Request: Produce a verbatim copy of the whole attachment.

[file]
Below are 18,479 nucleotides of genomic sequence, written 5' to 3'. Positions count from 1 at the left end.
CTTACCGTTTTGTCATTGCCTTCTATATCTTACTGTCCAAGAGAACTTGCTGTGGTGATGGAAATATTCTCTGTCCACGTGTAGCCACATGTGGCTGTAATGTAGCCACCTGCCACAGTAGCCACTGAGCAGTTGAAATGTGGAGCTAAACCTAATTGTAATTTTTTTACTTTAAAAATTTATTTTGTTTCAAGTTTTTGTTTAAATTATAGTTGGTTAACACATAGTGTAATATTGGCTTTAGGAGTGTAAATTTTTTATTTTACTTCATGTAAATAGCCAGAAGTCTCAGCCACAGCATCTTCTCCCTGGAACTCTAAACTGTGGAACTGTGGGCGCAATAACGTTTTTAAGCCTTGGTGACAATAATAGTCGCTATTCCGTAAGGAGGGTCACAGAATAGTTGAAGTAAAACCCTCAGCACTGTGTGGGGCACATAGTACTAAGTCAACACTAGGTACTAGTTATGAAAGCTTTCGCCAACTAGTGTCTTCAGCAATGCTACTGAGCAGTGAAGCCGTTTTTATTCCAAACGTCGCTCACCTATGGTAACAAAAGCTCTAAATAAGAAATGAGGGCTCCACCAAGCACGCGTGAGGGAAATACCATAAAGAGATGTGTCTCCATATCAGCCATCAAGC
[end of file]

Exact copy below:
Below are 18,479 nucleotides of genomic sequence, written 5' to 3'. Positions count from 1 at the left end.
CTTACCGTTTTGTCATTGCCTTCTATATCTTACTGTCCAAGAGAACTTGCTGTGGTGATGGAAATATTCTCTGTCCACGTGTAGCCACATGTGGCTGTAATGTAGCCACCTGCCACAGTAGCCACTGAGCAGTTGAAATGTGGAGCTAAACCTAATTGTAATTTTTTTACTTTAAAAATTTATTTTGTTTCAAGTTTTTGTTTAAATTATAGTTGGTTAACACATAGTGTAATATTGGCTTTAGGAGTGTAAATTTTTTATTTTACTTCATGTAAATAGCCAGAAGTCTCAGCCACAGCATCTTCTCCCTGGAACTCTAAACTGTGGAACTGTGGGCGCAATAACGTTTTTAAGCCTTGGTGACAATAATAGTCGCTATTCCGTAAGGAGGGTCACAGAATAGTTGAAGTAAAACCCTCAGCACTGTGTGGGGCACATAGTACTAAGTCAACACTAGGTACTAGTTATGAAAGCTTTCGCCAACTAGTGTCTTCAGCAATGCTACTGAGCAGTGAAGCCGTTTTTATTCCAAACGTCGCTCACCTATGGTAACAAAAGCTCTAAATAAGAAATGAGGGCTCCACCAAGCACGCGTGAGGGAAATACCATAAAGAGATGTGTCTCCATATCAGCCATCAAGC